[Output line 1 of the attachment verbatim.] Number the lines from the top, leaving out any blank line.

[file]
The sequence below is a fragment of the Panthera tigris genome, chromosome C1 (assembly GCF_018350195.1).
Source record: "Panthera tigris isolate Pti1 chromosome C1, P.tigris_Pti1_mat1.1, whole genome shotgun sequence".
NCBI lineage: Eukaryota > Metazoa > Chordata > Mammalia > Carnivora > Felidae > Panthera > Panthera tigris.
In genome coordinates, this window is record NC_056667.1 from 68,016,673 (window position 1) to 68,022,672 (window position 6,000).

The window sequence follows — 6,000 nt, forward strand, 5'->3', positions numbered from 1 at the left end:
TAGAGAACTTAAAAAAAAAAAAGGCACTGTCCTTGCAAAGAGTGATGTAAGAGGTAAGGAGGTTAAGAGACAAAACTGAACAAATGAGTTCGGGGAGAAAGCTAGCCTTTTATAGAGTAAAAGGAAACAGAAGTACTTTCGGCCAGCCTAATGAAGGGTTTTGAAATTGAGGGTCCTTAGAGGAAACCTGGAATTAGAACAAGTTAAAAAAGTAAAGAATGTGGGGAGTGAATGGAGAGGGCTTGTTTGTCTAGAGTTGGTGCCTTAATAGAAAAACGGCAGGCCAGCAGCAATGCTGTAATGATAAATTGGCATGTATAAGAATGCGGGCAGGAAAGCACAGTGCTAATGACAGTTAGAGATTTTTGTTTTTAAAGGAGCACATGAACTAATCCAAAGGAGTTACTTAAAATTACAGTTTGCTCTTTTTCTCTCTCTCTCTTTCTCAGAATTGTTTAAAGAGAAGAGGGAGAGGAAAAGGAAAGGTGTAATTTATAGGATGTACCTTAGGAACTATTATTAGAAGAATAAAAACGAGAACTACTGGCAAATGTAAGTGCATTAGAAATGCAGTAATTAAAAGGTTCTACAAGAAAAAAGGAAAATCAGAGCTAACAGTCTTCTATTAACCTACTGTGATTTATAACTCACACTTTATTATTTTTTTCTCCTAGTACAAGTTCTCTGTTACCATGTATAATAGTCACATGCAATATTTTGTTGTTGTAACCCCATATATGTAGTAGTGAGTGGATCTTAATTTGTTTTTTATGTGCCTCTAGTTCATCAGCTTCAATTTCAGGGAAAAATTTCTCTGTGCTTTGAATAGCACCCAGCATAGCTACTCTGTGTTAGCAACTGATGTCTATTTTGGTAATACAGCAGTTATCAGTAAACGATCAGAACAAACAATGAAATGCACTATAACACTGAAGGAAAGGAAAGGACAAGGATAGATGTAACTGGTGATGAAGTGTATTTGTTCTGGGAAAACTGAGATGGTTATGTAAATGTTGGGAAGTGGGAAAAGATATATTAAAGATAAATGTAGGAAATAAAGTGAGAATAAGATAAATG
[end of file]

The sequence below is a fragment of the Panthera tigris genome, chromosome C1 (assembly GCF_018350195.1).